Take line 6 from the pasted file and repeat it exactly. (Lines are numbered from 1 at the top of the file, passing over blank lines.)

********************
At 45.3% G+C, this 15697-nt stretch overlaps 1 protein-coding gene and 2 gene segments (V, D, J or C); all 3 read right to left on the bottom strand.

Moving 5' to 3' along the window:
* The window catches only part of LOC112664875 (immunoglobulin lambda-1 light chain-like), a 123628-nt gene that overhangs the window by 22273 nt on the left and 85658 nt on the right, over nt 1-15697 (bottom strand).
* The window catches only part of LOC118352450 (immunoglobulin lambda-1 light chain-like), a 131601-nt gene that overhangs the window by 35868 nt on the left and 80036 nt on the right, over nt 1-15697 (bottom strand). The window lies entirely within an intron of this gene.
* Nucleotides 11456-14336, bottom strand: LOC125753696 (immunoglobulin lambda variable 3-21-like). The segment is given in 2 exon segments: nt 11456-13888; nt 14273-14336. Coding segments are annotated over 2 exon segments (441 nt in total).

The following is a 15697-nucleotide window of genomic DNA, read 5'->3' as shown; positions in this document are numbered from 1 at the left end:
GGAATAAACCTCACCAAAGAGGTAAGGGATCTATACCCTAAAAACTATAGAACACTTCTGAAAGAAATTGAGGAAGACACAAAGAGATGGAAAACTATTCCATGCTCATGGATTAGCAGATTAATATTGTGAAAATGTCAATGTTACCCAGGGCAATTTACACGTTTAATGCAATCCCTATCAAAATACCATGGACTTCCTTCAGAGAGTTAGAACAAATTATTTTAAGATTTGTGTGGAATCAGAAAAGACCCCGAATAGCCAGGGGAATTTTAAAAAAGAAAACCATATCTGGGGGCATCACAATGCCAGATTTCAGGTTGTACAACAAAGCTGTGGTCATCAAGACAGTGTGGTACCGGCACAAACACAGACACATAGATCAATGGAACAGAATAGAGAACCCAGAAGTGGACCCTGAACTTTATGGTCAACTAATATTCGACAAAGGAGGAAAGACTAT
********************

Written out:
The following is a 15697-nucleotide window of genomic DNA, read 5'->3' as shown; positions in this document are numbered from 1 at the left end: